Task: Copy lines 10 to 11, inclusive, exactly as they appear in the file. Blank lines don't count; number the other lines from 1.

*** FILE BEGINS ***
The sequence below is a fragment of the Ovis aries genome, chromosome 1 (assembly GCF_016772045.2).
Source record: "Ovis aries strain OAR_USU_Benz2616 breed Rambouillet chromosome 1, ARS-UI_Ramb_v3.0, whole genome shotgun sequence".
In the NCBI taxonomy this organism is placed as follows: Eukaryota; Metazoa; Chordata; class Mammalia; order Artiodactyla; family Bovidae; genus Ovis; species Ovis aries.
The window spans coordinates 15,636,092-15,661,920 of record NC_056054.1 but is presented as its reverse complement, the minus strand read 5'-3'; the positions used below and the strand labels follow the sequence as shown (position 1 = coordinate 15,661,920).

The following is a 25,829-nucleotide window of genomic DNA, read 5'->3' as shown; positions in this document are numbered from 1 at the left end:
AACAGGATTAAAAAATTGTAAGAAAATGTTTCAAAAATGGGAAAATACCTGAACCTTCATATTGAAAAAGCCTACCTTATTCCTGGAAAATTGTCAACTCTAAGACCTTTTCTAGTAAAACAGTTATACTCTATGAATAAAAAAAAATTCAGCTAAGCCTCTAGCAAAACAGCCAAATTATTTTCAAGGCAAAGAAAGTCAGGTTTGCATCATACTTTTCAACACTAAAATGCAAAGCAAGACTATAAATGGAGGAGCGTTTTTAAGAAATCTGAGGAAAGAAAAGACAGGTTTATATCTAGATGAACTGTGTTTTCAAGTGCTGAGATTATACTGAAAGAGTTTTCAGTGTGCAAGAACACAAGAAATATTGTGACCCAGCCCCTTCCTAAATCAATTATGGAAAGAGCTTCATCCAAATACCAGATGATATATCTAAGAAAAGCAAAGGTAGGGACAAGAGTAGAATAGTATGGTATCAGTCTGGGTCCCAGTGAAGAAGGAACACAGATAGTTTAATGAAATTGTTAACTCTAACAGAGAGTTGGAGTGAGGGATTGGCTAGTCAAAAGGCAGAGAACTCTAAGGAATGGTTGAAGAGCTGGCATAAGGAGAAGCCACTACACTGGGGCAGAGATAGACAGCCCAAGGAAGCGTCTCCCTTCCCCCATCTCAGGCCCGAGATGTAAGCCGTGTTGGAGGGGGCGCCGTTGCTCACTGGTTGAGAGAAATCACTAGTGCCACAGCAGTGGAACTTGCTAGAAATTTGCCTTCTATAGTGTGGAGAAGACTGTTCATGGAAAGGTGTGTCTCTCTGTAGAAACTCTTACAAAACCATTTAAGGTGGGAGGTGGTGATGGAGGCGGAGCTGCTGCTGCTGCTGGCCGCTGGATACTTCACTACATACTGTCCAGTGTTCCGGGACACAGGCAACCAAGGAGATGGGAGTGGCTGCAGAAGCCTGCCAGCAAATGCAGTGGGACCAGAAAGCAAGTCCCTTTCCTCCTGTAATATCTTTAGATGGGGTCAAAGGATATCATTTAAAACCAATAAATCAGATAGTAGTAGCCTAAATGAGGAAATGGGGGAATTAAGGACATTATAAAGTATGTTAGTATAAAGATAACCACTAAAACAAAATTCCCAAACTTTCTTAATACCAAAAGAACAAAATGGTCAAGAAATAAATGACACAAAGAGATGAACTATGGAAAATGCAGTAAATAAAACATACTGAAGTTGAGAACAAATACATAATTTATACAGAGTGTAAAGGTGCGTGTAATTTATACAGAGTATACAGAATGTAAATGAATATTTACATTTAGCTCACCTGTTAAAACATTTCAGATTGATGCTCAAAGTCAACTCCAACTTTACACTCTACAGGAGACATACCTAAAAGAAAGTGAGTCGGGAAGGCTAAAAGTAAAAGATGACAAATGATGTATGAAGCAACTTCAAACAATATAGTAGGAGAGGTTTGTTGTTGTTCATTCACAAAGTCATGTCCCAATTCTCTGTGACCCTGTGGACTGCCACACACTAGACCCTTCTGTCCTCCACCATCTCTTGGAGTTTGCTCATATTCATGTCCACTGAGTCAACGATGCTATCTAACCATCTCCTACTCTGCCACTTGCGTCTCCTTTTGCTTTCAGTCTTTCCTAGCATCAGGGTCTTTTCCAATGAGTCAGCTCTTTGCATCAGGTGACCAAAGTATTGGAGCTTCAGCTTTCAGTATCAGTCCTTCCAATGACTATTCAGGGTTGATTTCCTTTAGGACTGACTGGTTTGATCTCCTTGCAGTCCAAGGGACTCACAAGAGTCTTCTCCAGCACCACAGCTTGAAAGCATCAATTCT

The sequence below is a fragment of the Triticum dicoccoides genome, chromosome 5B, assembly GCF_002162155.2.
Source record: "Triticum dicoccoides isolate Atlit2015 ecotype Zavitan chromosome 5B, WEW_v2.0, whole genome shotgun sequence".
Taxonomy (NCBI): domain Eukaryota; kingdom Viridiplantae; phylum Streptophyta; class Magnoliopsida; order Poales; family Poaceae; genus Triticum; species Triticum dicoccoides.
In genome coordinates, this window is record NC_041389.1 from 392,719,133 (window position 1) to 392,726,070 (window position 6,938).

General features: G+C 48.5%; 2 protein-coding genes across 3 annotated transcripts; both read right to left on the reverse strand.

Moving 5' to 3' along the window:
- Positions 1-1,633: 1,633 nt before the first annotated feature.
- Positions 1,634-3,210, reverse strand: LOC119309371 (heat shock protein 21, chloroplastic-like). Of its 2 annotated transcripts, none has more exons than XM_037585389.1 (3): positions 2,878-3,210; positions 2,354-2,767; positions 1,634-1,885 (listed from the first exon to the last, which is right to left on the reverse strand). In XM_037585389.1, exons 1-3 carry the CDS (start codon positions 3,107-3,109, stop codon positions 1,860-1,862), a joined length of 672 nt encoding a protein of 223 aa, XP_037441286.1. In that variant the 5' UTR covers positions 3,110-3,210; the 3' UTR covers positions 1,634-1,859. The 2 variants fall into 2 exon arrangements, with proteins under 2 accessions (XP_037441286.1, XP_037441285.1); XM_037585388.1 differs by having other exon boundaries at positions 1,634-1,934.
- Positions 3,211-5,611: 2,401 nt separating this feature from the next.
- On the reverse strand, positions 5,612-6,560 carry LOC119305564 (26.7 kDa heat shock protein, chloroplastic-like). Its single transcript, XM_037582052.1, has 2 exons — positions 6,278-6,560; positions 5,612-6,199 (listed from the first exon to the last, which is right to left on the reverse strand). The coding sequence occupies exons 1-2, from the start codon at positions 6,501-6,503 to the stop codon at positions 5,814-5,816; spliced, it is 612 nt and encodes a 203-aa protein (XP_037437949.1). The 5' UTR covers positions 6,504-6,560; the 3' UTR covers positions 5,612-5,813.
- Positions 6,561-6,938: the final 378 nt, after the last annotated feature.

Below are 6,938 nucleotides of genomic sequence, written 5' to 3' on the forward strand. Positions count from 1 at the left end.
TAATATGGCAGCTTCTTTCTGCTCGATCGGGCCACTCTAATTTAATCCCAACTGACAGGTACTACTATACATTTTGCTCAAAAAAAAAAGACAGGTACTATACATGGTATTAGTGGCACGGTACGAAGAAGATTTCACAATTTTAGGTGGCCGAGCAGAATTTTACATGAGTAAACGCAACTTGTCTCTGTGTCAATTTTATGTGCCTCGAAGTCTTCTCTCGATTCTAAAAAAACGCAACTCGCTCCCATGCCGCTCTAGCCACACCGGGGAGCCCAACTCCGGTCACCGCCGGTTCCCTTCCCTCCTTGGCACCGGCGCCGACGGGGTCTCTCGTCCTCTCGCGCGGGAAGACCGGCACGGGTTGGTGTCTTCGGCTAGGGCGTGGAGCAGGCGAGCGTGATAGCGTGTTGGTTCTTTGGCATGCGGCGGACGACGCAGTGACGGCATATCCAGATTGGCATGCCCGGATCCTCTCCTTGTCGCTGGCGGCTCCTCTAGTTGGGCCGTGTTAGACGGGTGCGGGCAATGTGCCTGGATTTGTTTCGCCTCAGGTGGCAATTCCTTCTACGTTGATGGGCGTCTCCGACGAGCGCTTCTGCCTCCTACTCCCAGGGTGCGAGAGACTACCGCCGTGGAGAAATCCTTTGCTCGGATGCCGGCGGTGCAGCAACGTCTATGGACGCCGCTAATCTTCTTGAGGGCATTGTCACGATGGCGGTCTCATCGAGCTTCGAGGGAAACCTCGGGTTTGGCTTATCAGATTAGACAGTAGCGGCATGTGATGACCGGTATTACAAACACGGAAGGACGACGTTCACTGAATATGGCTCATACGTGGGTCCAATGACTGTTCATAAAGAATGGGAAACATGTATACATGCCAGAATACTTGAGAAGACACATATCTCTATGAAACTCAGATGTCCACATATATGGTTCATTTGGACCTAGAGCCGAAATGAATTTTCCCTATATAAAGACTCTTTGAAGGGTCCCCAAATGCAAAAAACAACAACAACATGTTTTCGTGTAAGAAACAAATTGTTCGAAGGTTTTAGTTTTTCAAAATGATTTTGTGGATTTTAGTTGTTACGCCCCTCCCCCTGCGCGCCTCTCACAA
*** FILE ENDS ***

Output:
In genome coordinates, this window is record NC_041389.1 from 392,719,133 (window position 1) to 392,726,070 (window position 6,938).

General features: G+C 48.5%; 2 protein-coding genes across 3 annotated transcripts; both read right to left on the reverse strand.